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Ten business practices to manage risk and avoid litigation

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Michael Freudenberg.

We see litigation in our daily lives, whether it is depicted in movies and television shows or blasted all over the news, but most business owners don’t stop to think about what it really means for them when they get into a legal situation. Typically, litigation is settled by agreement between the two parties but it may also be resolved by a jury or judge in court. Litigation is often necessary in some cases where attorneys fight hard to get the best results for their clients. However, litigation can be time-consuming, distracting, stressful and expensive for businesses. 

Below are 10 proven strategies to shield against risk and limit the likelihood of litigation for your business. 

Have clearly written agreements.
American film producer Samuel Goldwyn’s famous quote says it all: “A verbal contract isn’t worth the paper it is written on.” No matter how trusting you may be of the other party, a clear written contract is the first and most critical step in avoiding litigation. Parties often differ in opinion on what exactly their obligations were or when they would arise or whether it was conditional on other things occurring first. The terms of any business deal, which clearly set out the parties’ rights and obligations, should be in writing to avoid any misunderstanding in the future. 

The cause of many lawsuits is a direct result of contracts between the involved parties either not being memorialized in writing or simply not being clear. A clear, detailed and well-thought-out contract which addresses what happens when a business relationship deteriorates can minimize the cost of resolving the dispute. Any amendments to the agreement or ancillary arrangements should also be evidenced in writing.

Retain an attorney to review your agreements.
Engaging in upfront dialogue with legal counsel can help your business avoid costly mistakes.  To save costs, many business owners find it enticing to utilize template contracts they find online for particular transactions.  Typically, these standardized contracts do not take into consideration the specific needs of the businesses involved as well as the laws of the applicable jurisdiction.  A contract that is not legally valid is useless if a business wants to enforce its rights under it in court.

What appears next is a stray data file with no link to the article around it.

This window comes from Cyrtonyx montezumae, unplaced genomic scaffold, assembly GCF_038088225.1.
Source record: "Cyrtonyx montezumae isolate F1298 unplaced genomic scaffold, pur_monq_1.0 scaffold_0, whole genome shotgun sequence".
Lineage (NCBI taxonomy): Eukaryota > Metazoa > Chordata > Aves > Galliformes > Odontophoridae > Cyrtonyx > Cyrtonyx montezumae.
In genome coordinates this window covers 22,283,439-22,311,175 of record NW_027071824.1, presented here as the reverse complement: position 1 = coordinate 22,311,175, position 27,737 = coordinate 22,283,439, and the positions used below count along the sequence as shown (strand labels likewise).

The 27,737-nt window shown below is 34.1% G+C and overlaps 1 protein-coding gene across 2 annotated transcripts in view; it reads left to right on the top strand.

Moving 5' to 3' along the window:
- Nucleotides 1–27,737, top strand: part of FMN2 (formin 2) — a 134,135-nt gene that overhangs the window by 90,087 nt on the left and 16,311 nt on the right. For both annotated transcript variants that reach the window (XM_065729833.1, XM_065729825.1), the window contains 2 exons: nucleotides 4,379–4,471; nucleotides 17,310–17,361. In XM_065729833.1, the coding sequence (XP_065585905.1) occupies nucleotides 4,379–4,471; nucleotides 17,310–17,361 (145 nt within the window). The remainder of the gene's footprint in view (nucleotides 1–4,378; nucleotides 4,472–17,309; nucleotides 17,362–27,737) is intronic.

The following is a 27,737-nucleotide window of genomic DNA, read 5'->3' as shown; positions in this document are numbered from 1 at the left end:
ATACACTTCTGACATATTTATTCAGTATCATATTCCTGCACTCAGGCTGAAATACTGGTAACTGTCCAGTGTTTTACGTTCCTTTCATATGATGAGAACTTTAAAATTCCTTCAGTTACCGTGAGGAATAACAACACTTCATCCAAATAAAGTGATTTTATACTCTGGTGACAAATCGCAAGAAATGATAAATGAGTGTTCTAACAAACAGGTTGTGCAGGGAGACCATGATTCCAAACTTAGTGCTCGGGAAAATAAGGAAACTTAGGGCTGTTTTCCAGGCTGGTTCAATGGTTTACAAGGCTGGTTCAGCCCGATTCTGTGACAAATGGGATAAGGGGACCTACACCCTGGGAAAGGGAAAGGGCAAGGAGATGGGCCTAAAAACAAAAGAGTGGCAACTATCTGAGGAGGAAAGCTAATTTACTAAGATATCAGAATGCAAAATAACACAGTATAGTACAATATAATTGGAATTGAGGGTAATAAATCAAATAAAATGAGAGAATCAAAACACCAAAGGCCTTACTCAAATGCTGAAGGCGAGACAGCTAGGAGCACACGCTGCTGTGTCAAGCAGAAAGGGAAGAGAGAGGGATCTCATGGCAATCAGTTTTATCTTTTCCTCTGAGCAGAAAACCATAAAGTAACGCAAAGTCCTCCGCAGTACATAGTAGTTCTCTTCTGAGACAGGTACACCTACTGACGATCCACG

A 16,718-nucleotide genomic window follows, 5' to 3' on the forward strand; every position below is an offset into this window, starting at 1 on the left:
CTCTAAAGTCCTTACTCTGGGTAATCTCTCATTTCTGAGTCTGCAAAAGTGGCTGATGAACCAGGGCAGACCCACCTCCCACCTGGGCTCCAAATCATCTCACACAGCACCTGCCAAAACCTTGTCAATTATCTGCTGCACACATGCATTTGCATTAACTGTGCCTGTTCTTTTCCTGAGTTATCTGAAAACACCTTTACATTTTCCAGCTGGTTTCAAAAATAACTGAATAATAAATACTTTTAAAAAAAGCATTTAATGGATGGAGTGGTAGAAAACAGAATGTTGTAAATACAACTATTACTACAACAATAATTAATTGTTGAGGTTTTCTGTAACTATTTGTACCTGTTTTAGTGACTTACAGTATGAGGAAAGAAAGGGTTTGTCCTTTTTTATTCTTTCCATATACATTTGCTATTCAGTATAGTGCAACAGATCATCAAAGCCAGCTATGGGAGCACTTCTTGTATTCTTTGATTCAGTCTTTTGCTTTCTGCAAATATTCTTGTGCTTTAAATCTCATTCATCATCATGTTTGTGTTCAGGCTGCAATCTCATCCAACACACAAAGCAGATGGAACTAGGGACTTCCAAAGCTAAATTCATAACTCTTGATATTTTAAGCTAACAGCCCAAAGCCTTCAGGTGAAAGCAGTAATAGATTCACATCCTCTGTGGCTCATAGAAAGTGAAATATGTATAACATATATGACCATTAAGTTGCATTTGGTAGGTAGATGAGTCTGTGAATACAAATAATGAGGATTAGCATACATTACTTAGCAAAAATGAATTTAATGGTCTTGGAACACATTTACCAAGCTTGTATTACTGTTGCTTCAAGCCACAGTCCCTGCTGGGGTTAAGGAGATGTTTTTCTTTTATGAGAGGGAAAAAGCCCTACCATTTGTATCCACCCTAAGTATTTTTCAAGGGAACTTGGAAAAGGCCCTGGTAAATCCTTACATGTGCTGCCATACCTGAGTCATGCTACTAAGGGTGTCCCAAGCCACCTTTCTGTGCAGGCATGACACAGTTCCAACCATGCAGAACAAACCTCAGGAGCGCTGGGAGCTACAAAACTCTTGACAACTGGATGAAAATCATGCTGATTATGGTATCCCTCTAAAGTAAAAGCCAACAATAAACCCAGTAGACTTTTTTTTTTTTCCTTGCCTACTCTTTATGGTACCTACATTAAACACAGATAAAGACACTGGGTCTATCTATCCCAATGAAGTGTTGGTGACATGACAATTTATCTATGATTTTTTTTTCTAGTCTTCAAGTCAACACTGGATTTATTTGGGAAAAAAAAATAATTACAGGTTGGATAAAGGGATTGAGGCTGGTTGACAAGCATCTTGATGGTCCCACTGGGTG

An attorney can advise on whether a nondisclosure or noncompetition agreement would be appropriate. Whether a dispute should be litigated in a particular jurisdiction under a selected state’s laws or through alternative dispute resolution should also be memorialized in your agreement.  Setting aside a portion of a business’s budget toward retaining an attorney to draft and review the agreements you utilize in your business can reduce more costly litigation fees down the road.  

Read the agreements.
While this is an obvious act, many neglect to fully read and understand the agreement before signing it. Understand both parties’ roles in the agreement before accepting it to ensure the parties are capable of fulfilling their role. Ask for clarification of provisions that you are unsure of or may require further negotiation. Often we see parties falling short of their responsibilities outlined in the contract partially because they weren’t fully aware of their obligations. 

Be informed. 
Contact an attorney when you first see a potential problem arising in the business arrangement. Involve counsel early; the first call to an attorney should not be when you’re already facing litigation.  Inform yourself of the laws and rules that may apply to you and your business. Through the help of an attorney, learn about your rights and responsibilities and the best options for reaching a resolution for any current or future issues. This can prevent you from escalating a problem and provide you with a feasible solution that may ultimately avoid litigation. 

Think about whom you want to do business with.
There is a temptation, especially for new businesses, to take on any client or business opportunity that walks in the door. It is critical to conduct research on your potential clients, customers, employees and suppliers.  Ask your referral source, speak with people in the business community and conduct an internet search. Learn about their reputation and consider if that individual or company is someone you would want to do business with. At a minimum, conduct a quick Secretary of State database search to ensure that the business is active, which will help reduce your risk. If you find that the company is often involved in disputes and has complaints, think twice about starting a relationship as it might be a business you would want to steer clear of.